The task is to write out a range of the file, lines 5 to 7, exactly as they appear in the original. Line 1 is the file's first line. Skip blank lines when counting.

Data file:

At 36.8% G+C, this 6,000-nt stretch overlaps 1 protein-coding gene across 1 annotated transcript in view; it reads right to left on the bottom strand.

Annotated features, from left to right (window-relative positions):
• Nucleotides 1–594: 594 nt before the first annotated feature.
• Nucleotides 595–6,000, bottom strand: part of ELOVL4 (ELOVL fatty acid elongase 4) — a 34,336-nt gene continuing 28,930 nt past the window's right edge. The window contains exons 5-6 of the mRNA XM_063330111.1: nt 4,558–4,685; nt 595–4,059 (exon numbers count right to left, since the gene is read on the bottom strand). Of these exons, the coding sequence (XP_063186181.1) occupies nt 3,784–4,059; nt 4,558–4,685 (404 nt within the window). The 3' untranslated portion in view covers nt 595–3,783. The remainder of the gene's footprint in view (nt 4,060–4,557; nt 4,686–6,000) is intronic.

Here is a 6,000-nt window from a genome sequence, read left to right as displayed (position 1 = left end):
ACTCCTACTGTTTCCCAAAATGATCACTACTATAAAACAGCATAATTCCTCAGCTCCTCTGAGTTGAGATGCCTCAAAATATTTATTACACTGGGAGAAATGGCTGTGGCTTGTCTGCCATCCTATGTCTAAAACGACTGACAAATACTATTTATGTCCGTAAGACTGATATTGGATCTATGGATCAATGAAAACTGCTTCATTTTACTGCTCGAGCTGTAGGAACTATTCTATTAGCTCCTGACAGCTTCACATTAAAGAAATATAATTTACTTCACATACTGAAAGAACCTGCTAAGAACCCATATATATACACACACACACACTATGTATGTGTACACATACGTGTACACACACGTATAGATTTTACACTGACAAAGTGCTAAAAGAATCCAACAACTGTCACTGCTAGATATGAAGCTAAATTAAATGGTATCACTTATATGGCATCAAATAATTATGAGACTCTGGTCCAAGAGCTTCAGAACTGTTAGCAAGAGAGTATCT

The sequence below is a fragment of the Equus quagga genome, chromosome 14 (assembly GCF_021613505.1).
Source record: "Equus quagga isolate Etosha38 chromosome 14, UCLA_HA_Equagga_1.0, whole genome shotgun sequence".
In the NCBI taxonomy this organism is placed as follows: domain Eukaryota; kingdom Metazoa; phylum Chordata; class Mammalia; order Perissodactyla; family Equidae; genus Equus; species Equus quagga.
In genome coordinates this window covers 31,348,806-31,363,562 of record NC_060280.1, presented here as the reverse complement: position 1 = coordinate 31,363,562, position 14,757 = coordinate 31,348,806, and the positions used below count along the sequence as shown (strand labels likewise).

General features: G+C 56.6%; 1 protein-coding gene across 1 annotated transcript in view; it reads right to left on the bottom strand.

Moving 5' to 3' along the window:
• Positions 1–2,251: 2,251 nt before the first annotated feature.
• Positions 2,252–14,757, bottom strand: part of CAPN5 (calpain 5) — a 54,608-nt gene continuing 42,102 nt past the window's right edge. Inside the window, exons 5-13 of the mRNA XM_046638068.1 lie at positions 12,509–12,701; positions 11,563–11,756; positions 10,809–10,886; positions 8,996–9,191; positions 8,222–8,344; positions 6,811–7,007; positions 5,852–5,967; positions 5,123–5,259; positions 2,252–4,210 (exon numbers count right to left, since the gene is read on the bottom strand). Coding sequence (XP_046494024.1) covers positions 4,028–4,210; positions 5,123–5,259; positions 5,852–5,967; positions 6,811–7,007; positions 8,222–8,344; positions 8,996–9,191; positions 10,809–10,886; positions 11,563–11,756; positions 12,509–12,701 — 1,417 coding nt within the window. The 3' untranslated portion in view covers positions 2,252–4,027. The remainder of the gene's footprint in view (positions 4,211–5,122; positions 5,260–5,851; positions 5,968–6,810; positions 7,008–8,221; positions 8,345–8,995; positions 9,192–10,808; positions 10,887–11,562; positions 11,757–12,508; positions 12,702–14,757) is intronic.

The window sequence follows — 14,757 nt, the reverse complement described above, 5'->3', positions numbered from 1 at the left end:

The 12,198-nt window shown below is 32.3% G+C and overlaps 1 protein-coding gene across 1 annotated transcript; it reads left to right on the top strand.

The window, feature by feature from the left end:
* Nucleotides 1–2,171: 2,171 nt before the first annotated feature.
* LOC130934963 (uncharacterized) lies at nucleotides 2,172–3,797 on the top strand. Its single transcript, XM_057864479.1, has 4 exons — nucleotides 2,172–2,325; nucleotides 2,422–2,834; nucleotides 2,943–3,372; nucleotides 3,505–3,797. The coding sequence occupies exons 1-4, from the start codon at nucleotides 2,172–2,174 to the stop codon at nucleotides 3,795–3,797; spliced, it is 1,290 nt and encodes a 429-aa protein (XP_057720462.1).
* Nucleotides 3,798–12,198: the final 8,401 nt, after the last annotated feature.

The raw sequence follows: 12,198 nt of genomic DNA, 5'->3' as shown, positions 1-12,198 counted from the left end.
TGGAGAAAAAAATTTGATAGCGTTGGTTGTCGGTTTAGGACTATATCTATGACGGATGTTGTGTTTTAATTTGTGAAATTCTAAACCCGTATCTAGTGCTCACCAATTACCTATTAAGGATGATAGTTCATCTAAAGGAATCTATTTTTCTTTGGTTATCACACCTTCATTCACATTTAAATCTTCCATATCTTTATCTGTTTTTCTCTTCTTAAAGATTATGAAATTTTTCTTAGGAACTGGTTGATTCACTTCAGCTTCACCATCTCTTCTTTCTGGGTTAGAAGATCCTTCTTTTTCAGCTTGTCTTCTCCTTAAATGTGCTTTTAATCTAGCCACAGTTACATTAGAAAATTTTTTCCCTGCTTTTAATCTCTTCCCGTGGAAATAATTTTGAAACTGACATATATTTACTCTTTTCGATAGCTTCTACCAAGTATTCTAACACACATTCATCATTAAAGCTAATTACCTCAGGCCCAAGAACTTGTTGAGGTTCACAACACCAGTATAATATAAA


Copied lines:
Here is a 6,000-nt window from a genome sequence, read left to right as displayed (position 1 = left end):
ACTCCTACTGTTTCCCAAAATGATCACTACTATAAAACAGCATAATTCCTCAGCTCCTCTGAGTTGAGATGCCTCAAAATATTTATTACACTGGGAGAAATGGCTGTGGCTTGTCTGCCATCCTATGTCTAAAACGACTGACAAATACTATTTATGTCCGTAAGACTGATATTGGATCTATGGATCAATGAAAACTGCTTCATTTTACTGCTCGAGCTGTAGGAACTATTCTATTAGCTCCTGACAGCTTCACATTAAAGAAATATAATTTACTTCACATACTGAAAGAACCTGCTAAGAACCCATATATATACACACACACACACTATGTATGTGTACACATACGTGTACACACACGTATAGATTTTACACTGACAAAGTGCTAAAAGAATCCAACAACTGTCACTGCTAGATATGAAGCTAAATTAAATGGTATCACTTATATGGCATCAAATAATTATGAGACTCTGGTCCAAGAGCTTCAGAACTGTTAGCAAGAGAGTATCT

The sequence below is a fragment of the Equus quagga genome, chromosome 14 (assembly GCF_021613505.1).